I have quit checking the actual file descriptor because perror gives a more information when it fails.
This could be a problem: perror() prints the associated error string with the current errno, but a successful library call does not reset errno to zero. If you're going to rely on perror(), and by extension errno, you need to make sure you set errrno to zero before any library call that might set errno. Otherwise, you could be getting invalid error information. Every library function I can think of will return a value that will indicate that it failed (e.g. -1 for open(), or NULL for fopen(), etc). You really should be testing the return value for failure before checking perror()
When a system call fails, it usually returns -1 and sets the variable
errno to a value describing what went wrong. (These values can be
found in <errno.h>.) Many library functions do likewise. The
function perror() serves to translate this error code into human-
readable form. Note that errno is undefined after a successful
system call or library function call: this call may well change this
variable, even though it succeeds, for example because it internally
used some other library function that failed. Thus, if a failing
call is not immediately followed by a call to perror(), the value of
errno should be saved.
And I am not the only one using perror wrong. Take this gem
I have commented out here just to show the original code.
This "example" shows why some coders do not check the call result.
I have moved the code to run on RPi ARM and have NO ISSUES!
I shall go ahead and finish my experiment passing data using bluetooth on SAME hardware,
Perhaps when I get it fully working it will be easier to find why it fails on X86.
Thanks four your help.
I do what I can but I haven`t found exactly what I was looking for, though that`s only because I wasn`t looking for the right thing maybe. I know there is tons of material out there but I don`t trust them unless I`m specifically pointed to a resource by someone.
Richard thanks for your useful feedback.
Today I tried to run a python script but it needed python 3.7. I did not have that in the Msys32 setup I was using. After some searching I tried to put the Msys32 configuration up to date but it completely failed and became totally inoperable. It was not even possible to start the Mingw32 shell in it any more.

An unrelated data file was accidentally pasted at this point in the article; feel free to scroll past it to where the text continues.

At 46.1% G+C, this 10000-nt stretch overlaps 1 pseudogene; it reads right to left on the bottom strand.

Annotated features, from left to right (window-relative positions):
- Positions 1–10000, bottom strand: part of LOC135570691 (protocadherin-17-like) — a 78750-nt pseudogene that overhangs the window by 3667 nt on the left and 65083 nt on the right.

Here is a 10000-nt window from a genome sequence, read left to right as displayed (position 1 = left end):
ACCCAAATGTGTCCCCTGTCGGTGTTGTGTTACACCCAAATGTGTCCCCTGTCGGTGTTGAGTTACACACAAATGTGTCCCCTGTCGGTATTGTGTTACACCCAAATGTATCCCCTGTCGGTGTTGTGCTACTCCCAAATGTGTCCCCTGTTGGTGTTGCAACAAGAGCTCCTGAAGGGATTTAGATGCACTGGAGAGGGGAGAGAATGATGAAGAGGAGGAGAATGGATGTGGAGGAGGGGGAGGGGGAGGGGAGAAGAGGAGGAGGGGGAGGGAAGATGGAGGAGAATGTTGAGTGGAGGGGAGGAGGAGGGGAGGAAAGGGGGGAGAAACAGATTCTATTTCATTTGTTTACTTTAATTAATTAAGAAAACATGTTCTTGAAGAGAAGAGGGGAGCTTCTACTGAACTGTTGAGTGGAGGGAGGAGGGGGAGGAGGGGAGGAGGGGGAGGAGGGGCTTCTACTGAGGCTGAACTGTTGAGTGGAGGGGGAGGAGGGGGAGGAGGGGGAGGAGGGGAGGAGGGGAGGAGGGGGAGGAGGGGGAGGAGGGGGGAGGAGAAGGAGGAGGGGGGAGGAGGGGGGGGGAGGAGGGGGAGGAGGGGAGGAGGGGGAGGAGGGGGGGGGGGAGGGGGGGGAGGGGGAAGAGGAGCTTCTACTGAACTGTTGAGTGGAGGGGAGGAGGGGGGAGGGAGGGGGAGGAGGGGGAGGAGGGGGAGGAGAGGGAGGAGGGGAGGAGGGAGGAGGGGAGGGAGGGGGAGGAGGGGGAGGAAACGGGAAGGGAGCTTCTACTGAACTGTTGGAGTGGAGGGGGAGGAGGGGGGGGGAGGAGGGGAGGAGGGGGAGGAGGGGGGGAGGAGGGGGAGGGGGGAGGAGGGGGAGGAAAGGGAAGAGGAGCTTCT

I Also had an Msys64 setup available and tried to update that one and it worked perfectly. I installed python 184.108.40.206 and was able to run the python script from within the updated Mingw64 shell. The Msys64 setup also contains a Mingw32 shell which runs equally well.
So far so good but now I have a completely different problem: whenever I try to run the make command for my project ( either manually in the Mingw32 or Mingw64 shell or from Visual studio code ) I get a really odd error message:
mkdir -p build/./main/
The syntax of the command is incorrect.
make: *** [build/./main/hello_world_main.c.o] Error 1
It is the mkdir -p build/./main/ which appears to be the culprit but strangely enough that used to work perfectly and when I type the exact same command from within either the Mingw32 or Mingw64 shell it executes perfectly without the slightest trace of an error message.
For completeness I have included the Makefile content below but this has really thrown a spanner in the works. Does anyone have an idea as to what may be the cause of this?
Just took a look and it seems that the commands make will process are at or near the top of the file, and then the rules that make used follow e.g.
$ make -p hello > make.out 2>&1
$ head -20 make.out
cc hello.c -o hello
# GNU Make 4.2.1
# Built for arm-unknown-linux-gnueabihf
# Copyright (C) 1988-2016 Free Software Foundation, Inc.
# License GPLv3+: GNU GPL version 3 or later <http://gnu.org/licenses/gpl.html>
# This is free software: you are free to change and redistribute it.
# There is NO WARRANTY, to the extent permitted by law.
# Make data base, printed on Tue Feb 4 12:02:00 2020
<D = $(patsubst %/,%,$(dir $<))
?F = $(notdir $?)
.SHELLFLAGS := -c
XDG_SESSION_CLASS = user
Trying to figure out the rules that make used to generate the commands can sometimes be challenging, though.